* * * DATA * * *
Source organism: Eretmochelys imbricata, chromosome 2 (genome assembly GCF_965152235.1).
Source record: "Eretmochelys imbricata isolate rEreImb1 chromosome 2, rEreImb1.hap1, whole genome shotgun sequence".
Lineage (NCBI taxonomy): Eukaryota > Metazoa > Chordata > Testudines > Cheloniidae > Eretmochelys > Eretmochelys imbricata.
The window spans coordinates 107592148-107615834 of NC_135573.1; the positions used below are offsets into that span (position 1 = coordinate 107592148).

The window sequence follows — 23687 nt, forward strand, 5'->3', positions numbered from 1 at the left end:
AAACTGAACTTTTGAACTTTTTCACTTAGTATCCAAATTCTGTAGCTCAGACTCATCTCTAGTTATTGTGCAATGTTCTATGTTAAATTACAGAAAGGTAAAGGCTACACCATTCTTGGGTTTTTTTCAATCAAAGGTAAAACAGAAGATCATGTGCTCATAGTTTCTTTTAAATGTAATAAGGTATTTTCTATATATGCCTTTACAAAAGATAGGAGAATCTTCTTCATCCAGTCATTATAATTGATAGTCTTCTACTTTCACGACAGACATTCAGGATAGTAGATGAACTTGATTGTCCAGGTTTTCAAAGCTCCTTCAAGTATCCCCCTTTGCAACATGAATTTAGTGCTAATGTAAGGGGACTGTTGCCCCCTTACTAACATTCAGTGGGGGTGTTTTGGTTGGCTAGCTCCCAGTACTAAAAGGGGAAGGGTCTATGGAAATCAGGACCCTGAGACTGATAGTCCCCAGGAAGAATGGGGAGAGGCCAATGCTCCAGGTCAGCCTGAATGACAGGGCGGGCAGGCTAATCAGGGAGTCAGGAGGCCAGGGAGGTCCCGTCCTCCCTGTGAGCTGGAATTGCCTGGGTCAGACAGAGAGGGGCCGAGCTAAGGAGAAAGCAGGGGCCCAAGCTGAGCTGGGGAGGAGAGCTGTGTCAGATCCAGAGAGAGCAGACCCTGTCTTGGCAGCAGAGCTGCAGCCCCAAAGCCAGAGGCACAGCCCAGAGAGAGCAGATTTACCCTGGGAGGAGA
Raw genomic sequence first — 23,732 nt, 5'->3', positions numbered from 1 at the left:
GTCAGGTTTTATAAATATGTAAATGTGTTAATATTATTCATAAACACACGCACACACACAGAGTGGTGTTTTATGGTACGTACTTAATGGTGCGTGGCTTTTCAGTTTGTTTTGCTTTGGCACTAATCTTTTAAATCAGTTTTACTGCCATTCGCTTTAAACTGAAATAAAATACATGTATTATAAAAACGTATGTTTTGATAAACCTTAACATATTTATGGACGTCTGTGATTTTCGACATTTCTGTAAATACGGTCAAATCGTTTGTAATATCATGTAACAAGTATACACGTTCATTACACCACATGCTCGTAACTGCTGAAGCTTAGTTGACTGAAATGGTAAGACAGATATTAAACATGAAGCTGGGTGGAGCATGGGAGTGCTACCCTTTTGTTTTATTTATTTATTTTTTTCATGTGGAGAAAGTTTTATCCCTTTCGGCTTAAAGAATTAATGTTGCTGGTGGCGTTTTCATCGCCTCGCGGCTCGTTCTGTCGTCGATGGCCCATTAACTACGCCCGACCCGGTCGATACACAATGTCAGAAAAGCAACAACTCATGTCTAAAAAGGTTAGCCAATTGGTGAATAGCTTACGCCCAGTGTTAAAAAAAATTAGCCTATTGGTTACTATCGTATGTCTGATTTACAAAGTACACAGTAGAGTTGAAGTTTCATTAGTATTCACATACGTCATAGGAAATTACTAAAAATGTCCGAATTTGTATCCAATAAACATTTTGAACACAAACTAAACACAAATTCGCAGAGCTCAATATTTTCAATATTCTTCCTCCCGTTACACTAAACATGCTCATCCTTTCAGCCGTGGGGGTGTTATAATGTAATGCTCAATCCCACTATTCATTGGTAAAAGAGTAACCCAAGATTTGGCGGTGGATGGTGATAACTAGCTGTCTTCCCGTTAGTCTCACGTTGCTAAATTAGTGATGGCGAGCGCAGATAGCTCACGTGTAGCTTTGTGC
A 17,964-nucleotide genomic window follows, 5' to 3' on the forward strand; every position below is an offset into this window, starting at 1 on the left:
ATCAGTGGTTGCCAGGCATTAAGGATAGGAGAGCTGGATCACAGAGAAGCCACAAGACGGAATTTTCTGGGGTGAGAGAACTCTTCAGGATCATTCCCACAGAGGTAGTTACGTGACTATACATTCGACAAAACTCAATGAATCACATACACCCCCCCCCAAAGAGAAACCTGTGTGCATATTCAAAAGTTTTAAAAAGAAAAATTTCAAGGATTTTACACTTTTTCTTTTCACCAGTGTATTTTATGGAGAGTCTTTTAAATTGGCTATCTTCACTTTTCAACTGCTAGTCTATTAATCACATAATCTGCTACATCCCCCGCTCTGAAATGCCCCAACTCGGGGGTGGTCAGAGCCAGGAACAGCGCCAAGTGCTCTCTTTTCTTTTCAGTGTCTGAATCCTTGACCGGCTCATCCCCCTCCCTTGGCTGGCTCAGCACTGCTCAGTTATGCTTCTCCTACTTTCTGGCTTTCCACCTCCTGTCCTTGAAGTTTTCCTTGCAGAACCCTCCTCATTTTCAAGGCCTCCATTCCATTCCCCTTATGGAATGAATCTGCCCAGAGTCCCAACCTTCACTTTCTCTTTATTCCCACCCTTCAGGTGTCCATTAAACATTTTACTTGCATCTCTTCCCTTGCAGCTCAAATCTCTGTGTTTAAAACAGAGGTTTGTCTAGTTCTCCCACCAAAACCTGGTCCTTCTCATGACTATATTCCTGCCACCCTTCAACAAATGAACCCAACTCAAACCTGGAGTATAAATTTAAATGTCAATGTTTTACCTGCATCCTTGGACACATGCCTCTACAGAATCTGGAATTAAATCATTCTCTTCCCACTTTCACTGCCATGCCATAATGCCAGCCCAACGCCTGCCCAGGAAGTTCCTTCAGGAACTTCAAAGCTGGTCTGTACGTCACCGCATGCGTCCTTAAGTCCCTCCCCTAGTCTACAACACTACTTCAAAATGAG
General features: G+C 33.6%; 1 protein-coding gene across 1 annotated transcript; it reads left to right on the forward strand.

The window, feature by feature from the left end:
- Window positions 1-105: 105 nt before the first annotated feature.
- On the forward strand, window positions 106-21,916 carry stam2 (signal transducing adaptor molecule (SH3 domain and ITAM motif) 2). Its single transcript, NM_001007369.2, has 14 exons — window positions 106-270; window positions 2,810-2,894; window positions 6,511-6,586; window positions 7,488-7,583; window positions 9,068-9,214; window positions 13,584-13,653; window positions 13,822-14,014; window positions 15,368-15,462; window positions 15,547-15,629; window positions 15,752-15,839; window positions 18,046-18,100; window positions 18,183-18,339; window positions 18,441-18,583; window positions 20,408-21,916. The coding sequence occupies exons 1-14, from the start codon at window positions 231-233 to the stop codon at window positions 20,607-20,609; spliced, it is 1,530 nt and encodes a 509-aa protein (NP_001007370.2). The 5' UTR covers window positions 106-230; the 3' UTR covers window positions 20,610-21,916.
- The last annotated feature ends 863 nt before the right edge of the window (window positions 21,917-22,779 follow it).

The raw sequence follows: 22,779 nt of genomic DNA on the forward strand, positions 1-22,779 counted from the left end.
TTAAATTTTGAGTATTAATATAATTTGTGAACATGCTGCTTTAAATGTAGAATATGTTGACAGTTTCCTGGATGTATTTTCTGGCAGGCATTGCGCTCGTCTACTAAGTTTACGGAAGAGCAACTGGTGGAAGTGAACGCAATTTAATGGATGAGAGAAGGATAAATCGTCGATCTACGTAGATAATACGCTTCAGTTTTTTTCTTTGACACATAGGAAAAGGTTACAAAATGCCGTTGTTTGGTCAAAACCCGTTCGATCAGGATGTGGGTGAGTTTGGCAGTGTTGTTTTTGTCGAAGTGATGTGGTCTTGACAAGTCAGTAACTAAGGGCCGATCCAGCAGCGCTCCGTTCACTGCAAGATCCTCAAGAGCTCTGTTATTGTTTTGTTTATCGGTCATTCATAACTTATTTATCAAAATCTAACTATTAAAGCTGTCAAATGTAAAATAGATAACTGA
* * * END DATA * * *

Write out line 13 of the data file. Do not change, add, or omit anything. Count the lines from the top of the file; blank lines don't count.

- Window positions 1-105: 105 nt before the first annotated feature.